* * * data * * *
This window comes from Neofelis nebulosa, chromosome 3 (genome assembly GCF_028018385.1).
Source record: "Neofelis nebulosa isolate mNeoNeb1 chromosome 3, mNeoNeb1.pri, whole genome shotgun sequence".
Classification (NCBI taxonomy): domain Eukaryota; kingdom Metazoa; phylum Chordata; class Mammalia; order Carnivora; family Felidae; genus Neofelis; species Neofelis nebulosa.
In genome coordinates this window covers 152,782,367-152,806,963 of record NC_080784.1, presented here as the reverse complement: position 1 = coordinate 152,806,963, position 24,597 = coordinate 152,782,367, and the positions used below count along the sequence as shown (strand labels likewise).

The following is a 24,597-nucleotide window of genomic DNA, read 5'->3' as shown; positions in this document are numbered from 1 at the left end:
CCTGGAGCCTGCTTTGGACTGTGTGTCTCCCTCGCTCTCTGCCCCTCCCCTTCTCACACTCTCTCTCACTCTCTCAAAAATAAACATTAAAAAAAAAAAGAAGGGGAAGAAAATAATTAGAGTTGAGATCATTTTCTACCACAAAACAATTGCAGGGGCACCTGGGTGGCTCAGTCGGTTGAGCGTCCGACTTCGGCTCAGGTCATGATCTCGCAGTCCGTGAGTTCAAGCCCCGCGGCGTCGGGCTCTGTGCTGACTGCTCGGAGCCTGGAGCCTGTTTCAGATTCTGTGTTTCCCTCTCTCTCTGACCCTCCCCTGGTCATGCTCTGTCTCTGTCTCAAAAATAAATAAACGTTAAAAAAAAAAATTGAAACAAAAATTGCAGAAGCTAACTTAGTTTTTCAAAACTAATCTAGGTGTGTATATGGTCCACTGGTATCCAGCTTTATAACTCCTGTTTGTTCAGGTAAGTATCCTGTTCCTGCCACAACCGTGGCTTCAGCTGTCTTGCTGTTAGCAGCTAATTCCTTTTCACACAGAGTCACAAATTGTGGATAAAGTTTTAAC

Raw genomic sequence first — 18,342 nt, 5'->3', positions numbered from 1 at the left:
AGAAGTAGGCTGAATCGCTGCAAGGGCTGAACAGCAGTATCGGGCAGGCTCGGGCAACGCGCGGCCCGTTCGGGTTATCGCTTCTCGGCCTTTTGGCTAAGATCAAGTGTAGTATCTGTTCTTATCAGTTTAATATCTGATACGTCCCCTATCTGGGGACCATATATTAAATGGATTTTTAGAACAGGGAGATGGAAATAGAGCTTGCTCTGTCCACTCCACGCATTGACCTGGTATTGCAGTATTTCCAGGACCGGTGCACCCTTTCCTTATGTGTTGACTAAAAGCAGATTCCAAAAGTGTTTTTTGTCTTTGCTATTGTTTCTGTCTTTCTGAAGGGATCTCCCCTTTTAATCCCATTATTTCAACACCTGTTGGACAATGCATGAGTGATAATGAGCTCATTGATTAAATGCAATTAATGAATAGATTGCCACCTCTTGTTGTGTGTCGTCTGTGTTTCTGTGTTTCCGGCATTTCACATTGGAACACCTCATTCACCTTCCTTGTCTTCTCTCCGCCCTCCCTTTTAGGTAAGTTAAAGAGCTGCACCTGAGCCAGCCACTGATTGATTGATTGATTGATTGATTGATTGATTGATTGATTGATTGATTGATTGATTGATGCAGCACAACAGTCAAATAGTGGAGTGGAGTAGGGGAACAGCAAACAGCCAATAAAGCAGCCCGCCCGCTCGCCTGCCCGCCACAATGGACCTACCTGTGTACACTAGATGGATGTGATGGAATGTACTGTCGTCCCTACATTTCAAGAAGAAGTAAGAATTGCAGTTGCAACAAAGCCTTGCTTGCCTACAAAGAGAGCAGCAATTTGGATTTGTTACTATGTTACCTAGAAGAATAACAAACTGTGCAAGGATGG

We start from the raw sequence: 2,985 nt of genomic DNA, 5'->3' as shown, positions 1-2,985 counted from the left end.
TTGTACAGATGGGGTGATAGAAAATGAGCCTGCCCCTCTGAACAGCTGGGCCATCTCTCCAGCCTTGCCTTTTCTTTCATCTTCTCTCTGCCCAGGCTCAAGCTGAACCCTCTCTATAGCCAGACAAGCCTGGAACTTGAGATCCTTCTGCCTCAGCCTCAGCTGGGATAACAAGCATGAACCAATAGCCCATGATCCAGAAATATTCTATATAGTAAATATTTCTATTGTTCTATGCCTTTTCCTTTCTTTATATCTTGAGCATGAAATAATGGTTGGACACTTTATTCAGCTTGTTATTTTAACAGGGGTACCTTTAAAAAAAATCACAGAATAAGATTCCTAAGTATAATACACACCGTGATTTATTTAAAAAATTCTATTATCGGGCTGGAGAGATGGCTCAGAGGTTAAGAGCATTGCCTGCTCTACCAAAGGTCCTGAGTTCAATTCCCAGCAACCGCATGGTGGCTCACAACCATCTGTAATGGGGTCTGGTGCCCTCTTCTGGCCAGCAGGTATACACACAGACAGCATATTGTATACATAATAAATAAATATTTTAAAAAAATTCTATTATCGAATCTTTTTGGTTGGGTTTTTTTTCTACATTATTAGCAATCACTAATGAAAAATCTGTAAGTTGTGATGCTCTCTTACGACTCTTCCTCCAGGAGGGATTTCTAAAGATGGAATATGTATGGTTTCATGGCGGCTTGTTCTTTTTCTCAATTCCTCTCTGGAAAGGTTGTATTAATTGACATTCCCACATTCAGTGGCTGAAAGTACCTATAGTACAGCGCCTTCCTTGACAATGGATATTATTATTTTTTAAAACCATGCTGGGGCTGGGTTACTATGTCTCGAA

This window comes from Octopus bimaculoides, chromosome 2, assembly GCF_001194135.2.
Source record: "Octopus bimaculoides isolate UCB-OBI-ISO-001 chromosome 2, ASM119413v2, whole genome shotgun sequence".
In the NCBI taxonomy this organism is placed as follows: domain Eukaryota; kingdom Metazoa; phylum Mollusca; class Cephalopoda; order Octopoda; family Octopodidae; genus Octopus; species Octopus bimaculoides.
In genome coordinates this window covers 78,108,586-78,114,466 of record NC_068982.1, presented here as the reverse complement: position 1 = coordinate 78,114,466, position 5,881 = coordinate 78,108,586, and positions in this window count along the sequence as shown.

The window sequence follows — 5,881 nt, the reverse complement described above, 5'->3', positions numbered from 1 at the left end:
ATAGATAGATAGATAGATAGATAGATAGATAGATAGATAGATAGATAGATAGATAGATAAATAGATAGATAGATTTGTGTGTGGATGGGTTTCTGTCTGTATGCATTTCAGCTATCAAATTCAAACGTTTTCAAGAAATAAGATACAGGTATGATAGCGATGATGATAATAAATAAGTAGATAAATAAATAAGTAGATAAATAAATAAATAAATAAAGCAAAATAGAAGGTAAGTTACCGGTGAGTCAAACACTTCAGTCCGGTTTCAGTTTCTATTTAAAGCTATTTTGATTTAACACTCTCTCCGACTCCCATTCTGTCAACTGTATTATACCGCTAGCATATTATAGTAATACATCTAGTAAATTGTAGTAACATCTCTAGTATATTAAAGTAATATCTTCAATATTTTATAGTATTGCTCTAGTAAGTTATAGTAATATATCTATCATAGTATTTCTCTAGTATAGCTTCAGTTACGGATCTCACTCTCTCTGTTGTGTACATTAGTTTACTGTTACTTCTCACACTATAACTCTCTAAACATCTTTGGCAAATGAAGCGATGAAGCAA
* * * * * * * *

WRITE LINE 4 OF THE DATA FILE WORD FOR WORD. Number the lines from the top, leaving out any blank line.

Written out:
In genome coordinates this window covers 152,782,367-152,806,963 of record NC_080784.1, presented here as the reverse complement: position 1 = coordinate 152,806,963, position 24,597 = coordinate 152,782,367, and the positions used below count along the sequence as shown (strand labels likewise).